The many, many micro four thirds fans seemed almost rabid to get their hands on an OM-D (EM-5), even though the EP3 is still fresh and fun.

And I had the Sony a77’s in my hands for less than a month before I started craving a new model that would deliver less noisy high ISO files.

And I’m hearing the same stuff I heard at the last round of camera purchasing, “The D800 will keep my happy for years!”  “The OM-D is finally everything I ever wanted in a m4:3 camera.
Given that we are never quite happy with our purchases how can we ever effectively sift through the calculus of defining our “ultimate” camera?

I wish we could just head down to the neighborhood camera store and rent the camera we want in the moment, and use it until the spirit moves us to try something else.  Wouldn’t it be great to be able to walk into a store and say, “I’d like a Leica S2 and the following lenses for the weekend.”  And have the clerk bring up a box with your requested camera gear, complete with batteries and charger. You’d use it and bring it back when you finished.  The next weekend you might be feeling sporty and you might want to rent a Nikon D4 and a few long, fast lenses to shoot Formula One from your Sky Box seat.  And so on.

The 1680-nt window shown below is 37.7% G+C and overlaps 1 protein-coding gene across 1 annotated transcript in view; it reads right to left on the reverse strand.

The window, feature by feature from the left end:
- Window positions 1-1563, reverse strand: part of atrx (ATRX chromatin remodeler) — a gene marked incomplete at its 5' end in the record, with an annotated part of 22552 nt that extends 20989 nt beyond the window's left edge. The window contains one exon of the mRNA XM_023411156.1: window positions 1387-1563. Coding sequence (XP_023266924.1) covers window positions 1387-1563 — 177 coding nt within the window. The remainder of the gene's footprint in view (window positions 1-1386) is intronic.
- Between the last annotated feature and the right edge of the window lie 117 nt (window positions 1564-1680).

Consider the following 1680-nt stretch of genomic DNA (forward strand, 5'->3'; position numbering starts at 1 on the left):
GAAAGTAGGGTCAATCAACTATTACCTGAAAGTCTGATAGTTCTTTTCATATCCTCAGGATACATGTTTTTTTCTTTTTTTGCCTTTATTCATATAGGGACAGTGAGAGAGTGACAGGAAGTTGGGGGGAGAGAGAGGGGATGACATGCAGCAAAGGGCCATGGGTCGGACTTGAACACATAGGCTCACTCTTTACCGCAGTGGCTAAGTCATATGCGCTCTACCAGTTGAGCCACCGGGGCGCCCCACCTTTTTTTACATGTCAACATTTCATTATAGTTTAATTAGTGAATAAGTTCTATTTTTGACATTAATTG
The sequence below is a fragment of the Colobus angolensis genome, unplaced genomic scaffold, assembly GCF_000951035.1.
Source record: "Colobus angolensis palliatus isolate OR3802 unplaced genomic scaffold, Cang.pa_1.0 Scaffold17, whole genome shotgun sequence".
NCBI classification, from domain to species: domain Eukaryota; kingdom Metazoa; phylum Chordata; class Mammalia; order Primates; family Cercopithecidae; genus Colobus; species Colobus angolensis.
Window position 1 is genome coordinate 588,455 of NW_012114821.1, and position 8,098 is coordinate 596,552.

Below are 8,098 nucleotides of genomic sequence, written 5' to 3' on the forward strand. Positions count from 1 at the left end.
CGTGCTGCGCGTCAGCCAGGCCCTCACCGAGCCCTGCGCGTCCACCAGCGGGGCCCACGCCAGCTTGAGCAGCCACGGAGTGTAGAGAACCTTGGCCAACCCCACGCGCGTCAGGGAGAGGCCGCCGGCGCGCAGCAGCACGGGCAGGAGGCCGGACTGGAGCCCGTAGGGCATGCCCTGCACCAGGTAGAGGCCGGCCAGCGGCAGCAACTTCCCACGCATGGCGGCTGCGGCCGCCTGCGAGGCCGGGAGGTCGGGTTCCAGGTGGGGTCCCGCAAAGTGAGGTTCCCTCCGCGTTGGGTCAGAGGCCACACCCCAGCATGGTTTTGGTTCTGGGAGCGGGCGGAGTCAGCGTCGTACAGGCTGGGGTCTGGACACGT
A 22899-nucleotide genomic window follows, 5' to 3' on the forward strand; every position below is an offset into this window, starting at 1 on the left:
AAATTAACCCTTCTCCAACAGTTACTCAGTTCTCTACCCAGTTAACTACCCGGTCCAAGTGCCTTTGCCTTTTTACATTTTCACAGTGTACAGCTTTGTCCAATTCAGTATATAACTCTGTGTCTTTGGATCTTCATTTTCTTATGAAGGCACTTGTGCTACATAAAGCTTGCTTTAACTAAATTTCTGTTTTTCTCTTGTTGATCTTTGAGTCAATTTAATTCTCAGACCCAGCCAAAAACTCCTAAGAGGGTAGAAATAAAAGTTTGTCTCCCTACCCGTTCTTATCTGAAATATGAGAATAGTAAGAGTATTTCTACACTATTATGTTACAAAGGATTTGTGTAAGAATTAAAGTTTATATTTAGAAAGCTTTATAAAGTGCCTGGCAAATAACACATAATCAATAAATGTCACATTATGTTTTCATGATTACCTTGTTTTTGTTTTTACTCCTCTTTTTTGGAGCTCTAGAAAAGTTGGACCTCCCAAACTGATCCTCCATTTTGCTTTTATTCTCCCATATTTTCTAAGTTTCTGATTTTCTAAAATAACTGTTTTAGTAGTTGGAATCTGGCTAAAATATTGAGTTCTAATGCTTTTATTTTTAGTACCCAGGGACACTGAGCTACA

We’d still have our every day cameras for our everyday photos but maybe we wouldn’t be so focused on finding the ultimate camera, capable of  doing everything, because we know rationally that such a beast doesn’t really exist.

I am now shooting with Sony SLT cameras.  You know, the funny looking ones with the pellicle mirrors inside.  Why?  Just for something different.  You’ve heard the saying, “Evolve or die.” ? I’m not so binary.  I like to say “Try new stuff.  You might find something you like better.”  I’m resigned to the fact that we’ll never be happy with our cameras for any length of time.  We’ll be anxiously wondering when that D900 or OM-Dx will hit the markets, just a few months from now.
Then again, maybe all the crazy people are right.  Maybe all we need is an iPhone and an internet full of filters.